Wednesday, January 12, 2011

Jurisdictional jurisdiction

Have you ever wanted to shout at someone, "You're out of your jurisdiction!!"?  I have.  In fact, I've done it a couple of times.  In both cases, I was standing outside a bar speaking to a bouncer. 

Oddly, I was reminded of these moments today when I read the case of Warrior Sports Inc. v. Dickinson Wright, PLLC, which the Federal Circuit court of appeals decided yesterday.  It's a legal malpractice case stemming from a patent litigation that settled because the patent attorneys had failed to pay maintenance fees and therefore allowed the patent to lapse.  The main issue for the Federal Circuit was whether there was federal subject matter jurisdiction under 28 U.S.C. § 1338 (which gives federal courts the exclusive jurisdiction over cases "relating to patents")  even lthough this is fundamentally a state-law legal malpractice case.  The court's answer, ultimately, is yes:  there is federal jurisdiction because deciding the malpractice claim necessarily requires resolution of a substantial question of patent law. 

But before it gives this answer, the court entertains a kind of meta-jurisdictional question:  does it have jurisdiction to consider the jurisdictional question?  This is kind of wonky, but the Federal Circuit is a special, national appellate court with limited jurisdiction to hear only certain kinds of appeals--including appeals of cases arising under § 1338.  The appellee here argued that the Federal Circuit lacked appellate jurisdiction to decide the subject matter jurisdiction question because the district court had already decided that the case did not arise under § 1338.  Thus, according to the appellee, the case should have been appealed to the regional circuit court of appeals, not the Federal Circuit.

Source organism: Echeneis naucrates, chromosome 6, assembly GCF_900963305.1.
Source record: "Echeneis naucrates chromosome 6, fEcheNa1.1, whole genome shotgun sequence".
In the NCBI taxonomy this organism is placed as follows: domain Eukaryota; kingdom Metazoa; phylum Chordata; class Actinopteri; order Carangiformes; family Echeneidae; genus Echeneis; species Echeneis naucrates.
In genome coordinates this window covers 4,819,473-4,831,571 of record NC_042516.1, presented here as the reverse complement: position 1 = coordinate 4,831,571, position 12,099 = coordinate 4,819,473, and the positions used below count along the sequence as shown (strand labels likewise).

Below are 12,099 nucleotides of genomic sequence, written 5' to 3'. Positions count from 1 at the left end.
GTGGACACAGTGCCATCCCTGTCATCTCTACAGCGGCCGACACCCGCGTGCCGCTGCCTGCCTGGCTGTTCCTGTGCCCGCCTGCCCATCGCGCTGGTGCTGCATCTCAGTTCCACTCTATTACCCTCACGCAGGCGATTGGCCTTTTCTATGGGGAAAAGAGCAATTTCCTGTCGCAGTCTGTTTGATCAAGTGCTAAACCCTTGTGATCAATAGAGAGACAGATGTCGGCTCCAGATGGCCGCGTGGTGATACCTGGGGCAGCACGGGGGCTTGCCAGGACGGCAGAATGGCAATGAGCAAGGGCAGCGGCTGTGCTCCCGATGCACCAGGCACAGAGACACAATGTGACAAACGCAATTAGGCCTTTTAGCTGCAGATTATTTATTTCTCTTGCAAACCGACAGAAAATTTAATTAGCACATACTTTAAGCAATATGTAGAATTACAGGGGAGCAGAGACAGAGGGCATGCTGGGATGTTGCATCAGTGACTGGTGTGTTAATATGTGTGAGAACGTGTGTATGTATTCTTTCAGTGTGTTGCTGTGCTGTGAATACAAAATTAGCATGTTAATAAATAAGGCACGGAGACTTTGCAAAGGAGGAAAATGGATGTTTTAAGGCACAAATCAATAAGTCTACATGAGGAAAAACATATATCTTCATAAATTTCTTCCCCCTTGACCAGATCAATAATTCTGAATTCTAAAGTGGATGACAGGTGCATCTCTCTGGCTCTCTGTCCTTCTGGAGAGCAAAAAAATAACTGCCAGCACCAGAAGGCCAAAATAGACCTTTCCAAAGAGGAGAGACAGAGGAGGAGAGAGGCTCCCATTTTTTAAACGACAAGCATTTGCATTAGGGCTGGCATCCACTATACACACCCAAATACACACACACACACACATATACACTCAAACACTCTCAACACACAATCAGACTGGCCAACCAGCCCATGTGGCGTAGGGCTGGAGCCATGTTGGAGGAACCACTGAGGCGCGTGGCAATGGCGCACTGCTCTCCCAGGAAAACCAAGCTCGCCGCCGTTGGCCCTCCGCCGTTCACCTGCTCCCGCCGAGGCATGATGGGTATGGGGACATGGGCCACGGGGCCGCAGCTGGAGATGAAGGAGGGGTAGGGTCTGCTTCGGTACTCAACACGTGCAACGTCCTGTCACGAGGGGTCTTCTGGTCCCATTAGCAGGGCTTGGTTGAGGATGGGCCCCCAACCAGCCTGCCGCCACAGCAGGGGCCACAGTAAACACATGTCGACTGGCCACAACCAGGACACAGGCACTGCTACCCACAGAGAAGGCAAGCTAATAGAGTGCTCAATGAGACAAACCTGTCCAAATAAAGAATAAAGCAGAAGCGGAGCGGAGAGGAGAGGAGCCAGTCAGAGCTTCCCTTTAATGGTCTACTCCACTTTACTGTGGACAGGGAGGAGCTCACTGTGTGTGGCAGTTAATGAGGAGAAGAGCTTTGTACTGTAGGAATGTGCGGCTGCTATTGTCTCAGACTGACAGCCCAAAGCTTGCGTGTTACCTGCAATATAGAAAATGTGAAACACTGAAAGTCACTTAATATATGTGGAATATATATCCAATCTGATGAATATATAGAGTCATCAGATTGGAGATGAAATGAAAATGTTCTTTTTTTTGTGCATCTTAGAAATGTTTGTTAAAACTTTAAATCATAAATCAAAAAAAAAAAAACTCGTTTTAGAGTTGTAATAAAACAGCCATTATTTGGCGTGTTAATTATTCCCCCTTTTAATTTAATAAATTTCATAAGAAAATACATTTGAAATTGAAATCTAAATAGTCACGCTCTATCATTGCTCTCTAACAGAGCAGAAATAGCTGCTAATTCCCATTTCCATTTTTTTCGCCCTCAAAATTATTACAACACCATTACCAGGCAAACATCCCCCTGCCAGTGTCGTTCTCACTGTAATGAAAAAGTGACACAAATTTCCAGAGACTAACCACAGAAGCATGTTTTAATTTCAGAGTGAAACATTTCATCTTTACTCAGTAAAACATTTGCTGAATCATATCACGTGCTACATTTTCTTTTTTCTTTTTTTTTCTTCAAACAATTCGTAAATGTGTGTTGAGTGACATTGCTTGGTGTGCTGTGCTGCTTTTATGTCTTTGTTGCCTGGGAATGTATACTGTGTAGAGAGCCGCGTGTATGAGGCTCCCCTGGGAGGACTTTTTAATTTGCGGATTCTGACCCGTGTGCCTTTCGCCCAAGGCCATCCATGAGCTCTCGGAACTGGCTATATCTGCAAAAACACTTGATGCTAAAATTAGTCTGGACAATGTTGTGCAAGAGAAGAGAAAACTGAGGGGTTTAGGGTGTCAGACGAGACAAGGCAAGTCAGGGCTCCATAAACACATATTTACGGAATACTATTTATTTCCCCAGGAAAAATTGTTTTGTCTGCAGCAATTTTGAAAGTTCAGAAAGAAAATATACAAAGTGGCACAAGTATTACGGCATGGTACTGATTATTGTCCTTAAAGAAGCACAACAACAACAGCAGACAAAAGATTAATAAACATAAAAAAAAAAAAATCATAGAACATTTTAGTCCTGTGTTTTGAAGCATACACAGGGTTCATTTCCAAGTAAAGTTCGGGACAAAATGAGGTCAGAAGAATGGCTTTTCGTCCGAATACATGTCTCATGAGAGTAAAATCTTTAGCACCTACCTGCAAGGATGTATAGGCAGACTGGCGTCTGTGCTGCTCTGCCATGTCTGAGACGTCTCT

The Federal Circuit disagreed, noting that it would be an "absurd result" if the Federal Circuit lacked appellate jurisdiction to determine whether a district court correctly interpreted the statute governing patent jurisdiction, even though the Federal Circuit has exclusive jurisdiction over appeals involving substantive patent law.

So we can sleep well tonight knowing that the Federal Circuit does indeed have jurisdiction to adjudicate jurisdictional judgments concerning patents.

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